The Harmless People Author:Elizabeth Marshall Thomas RACHEL CARSON, author of The Sea Around Us: "Mrs. Thomas' fine book lingers in my mind with a dreamlike sense that at some time I myself must have watched the sun set and the moon rise over that austere Kalahari desert and felt the antarctic winds of its winter! The beauty, simplicity and force of her prose delighted me. She has an extraordinary... more » ability, far beyone mere description, to evoke the atmosphere of this strange desert world. Although its people seem at first as alien and unfamiliar as inhabitants of another planet, in the end we find ourselves caring deeply about them as human beings."
And from the dust jacket: It is a book about a mysterious people and the vast and terrible sweep of dry bush desert in which they live. The Kalahari Desert is all low sand dunes and great plains, flat, dry, a hostile country of thirst and heat and thorns.
Here the African Bushmen live or perish, on the thin edge of survival. They are a naked, hungry people, slight of build and yellow-skinned. The only feature they have in common with their Negro neighbors is their peppercorn curly hair. They have developed the art of invisibility, and conceal themselves from all but their friends. They live by precarious hunting and by digging watery roots, and death is always near. They survive because they try to repress possessiveness and jealousy, sharing what they have. Their children must be among the happiest anywhere.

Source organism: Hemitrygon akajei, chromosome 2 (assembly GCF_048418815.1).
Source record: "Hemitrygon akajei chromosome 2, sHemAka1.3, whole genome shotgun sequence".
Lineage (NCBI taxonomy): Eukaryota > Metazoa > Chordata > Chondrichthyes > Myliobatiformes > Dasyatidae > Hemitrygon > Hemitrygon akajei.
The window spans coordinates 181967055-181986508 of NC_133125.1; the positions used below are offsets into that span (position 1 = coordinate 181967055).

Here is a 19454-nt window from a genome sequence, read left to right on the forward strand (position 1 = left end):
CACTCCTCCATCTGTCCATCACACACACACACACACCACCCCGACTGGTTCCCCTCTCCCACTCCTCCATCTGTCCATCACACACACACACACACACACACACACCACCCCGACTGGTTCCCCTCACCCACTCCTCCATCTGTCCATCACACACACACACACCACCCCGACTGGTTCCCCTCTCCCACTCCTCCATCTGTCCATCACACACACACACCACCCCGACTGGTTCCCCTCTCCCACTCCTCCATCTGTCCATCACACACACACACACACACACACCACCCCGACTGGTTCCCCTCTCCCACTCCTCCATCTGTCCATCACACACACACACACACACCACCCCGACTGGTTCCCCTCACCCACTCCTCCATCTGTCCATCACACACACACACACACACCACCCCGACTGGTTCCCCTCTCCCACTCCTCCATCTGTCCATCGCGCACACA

Elizabeth Marshall Thomas was a member of an expedition which, under the auspices of the Peabody Museum of Harvard, went three times to the Kalahari, spending there about two years in all. This book deals with the last expedition, whose members had come to know the Bushmen well and learned many strange and intimate things concerning births and deaths, hunting and tracking, marriage, religion, and great ceremonies.
The Bushmen became individuals to Mrs. Thomas. Who will not be moved by the unremitting labor and devotion of Twikwe, delighted by the inexhaustible humor of lazy Kwi, or amused by the vanity of Beautiful Ungka, the girl with the flaming past? Mrs. Thomas is not a scientist, but a very gifted writer. Although this beautiful and exciting book offers valuable anthropological information, it is more art than science.« less